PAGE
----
October 27, 2012, - 8:41 pm
Sorry I didn’t have my reviews up Friday, but with six movie reviews to post and other stuff, I ran short of time before the Jewish Sabbath. So many new movies at theaters this weekend, so few worth seeing (if any at all). And then there’s pro-Palestinian propaganda (made by–who else?–leftist Jews), parading as a movie.
* “The Other Son [Le Fils de L'Autre]“: You’d think French Jews–who are constantly under deadly attack from Muslims in their own neighborhoods (see Ilan Halimi) and at their own schools (see Toulouse Jewish school)–would have something better to do than to make pro-Palestinian propaganda and fantasy movies. But in the case of Lorraine Levy, the self-hating French Jew who wrote and directed this fictional BS, you would be wrong. Just as you would be wrong in the case of “Cohen Media Group,” the name of which kept flashing on my screener DVD of the movie (apparently, Cohen Media Group produced this). So, that means idiotic Jews, named Levy and Cohen, are the propagators of this crap. No surprise. This leftist Jewtopian, moral equivalency movie is, unfortunately, interesting and well made (if slow). But there’s nothing real about it. The filmmakers act as if Palestinian Muslims are not Islamic terrorists and Islamic terrorism supporters, but kindly loving people with so much in common with the Jews. It’s just baloney, albeit halal baloney. I breathe, eat, and sleep, just like Palestinian Muslims, but our similarities end there. They are Nazi savages, except in this movie. Oh, and did I mention that the Palestinians are the heroes of the movie, who save an innocent Israeli from certain death by stabbing?
An Israeli family (headed by an IDF Colonel) and a Palestinian family learn that their 17-year-old sons were accidentally switched at birth during the first Gulf war, when a scud missile hit near the hospital where they were born and the babies were quickly moved to a safe room at the hospital. The Israelis find out when their son takes his physical to serve in the IDF, as all Israeli Jews are required to do for two years. His blood type makes it impossible that he is the son of those who’ve been his parents for the last 17 years. It’s just not credible that a boy in Western, industrialized Israel–where they have some of the top doctors in the world and where many medial innovations are made–would not have his blood taken at any time from birth until age 17, which makes the entire movie a joke. But, as with all other things connected with reality, the filmmakers don’t let facts like this get in the way of their cinematic screed.
Soon, both families learn of the mistake, meet each other, and–miracle of miracles!–are both fluent in French with strong connections to that country. They have soooo much in common! YAY!
The nebbishly-looking Israeli son is a hippie who wants to become a musician. Upon learning he’s a Palestinian, goes to the rabbi to ask if he is Jewish. The rabbi says no and that he must go through a Jewish conversion. In contrast, he then goes to the West Bank to hang out with the Palestinians who gave birth to him, where they welcome him. He and they sing an Arab song and are all happy together. We are the world, we are the children. Blah, blah, blah, blah. The good-looking Palestinian son, who is really a Jew, has just returned from France, where he is in medical school. He gets a pass to go to Israel and meets up with his Israeli counterpart on the beach, where he is unsuccessful at selling ice cream. The Palestinian (really a Jew) asks if he can sell it, and he’s very, very successful. His Palestinian brother, at first, tells him he hates him because he is a Jew and not Muslim blood, but, then he joins his brother (who is really a Jew), on the beach of Israel and they save the Jewish son (who is really a Palestinian) from being stabbed to death on the beach. Oh, the humane Palestinian heroes who risk their lives to save the Jew! If only that actually happened in real life. Sadly, it doesn’t. Even more sad, they are usually rushing to rip apart and murder the Jews. Also, the Israeli soldiers at the checkpoint harass the Palestinian son (who is really a Jew), by looking into the car to see what he looks like and making rude comments. We also hear constant banter from the Palestinians about how bad the JOOOS are, how “they took our land,” and other bullcrap.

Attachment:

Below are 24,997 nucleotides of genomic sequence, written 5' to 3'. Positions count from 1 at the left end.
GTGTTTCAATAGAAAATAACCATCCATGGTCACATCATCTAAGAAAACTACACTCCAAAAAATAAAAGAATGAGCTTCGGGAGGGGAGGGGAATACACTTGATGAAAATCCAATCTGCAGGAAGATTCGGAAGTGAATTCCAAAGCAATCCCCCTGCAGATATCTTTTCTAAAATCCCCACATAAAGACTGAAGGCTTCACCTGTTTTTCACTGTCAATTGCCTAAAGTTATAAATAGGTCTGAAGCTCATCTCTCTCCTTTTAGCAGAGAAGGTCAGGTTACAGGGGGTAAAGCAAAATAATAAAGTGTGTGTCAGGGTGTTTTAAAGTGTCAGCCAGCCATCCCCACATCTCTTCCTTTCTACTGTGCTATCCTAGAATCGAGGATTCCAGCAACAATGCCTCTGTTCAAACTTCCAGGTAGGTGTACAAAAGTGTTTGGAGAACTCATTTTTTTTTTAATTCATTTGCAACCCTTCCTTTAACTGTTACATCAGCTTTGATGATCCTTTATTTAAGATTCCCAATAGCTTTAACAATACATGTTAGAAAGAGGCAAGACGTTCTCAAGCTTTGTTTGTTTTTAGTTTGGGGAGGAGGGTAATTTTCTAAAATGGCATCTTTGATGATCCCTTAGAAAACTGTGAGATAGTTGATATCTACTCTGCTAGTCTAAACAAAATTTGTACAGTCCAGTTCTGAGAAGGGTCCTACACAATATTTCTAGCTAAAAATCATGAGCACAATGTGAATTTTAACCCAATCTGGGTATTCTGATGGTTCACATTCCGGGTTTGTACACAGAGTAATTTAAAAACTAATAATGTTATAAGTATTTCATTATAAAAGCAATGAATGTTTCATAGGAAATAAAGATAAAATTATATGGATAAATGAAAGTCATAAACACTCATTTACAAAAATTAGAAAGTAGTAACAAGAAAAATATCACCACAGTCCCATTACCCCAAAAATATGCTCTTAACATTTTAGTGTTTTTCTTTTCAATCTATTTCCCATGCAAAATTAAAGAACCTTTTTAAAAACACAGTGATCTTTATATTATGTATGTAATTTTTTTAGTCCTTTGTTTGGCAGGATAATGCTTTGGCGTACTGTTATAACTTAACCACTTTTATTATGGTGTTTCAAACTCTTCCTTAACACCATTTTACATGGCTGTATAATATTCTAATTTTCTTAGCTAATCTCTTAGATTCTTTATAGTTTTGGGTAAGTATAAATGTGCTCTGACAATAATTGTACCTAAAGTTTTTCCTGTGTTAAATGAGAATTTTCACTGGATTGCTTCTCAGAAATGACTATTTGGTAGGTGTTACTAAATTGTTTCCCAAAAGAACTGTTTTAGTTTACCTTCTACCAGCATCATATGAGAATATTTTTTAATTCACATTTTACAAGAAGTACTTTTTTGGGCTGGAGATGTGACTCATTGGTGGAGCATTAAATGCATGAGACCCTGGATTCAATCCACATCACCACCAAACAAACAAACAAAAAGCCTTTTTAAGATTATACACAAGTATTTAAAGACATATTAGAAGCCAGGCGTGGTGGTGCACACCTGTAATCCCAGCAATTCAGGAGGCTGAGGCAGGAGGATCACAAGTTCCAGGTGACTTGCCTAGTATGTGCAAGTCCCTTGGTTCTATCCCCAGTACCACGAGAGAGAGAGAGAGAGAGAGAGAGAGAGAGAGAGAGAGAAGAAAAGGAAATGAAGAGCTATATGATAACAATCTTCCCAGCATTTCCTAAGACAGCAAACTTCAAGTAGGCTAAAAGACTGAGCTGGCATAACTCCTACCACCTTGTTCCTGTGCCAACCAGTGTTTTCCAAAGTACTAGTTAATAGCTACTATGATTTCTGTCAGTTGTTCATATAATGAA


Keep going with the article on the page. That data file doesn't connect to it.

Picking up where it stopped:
In fact, a better, more realistic movie on “switches” in the Arab Muslim and Jewish worlds would be a movie about a milion Jews who had homes and property in all of the Muslim nations, but their houses and property were stolen from them after they were kicked out by the Muslims. But don’t expect anyone named Levy or Cohen to be making any such movie anytime soon, when they can specialize in Jewish self-hatred instead and know they will have all the financing and distribution for such films.
Like I said, the movie is leftist Jewtopian fantasy that has nothing to do with real life. But the ghost of Yasser Arafat is laughing all the way to his next session with one of his 72 male virgins.
Watch the trailer . . .
* “Cloud Atlas“: When I watched this horrible and horribly long movie, I kept thinking, “Help! I’ve been locked in the Church of Scientology movie studio, and I can’t get out!” No, it’s not made by Scientologists, but it might as well be. It has that science fiction, absurdist, New Age vibe throughout and makes no sense. It’s like something L. Ron Hubbard might have written. The movie is high on style–costumes/wardrobe, sets, and definitely make-up–but absolutely empty on plot. It’s six separate stories set in different times over a period of 500 years, and all six stories are diced and sliced and plopped together, cutting back and forth between them in no particular order. The same actors–stars Tom Hanks and Halle Berry–are in all six stories. And it’s just ridiculous. I laughed out loud, mostly at times that humor was clearly not intended by the filmmakers. It’s just that absurd. And none of the stories are interesting in the least. None of them are even really fully realized or resolved either.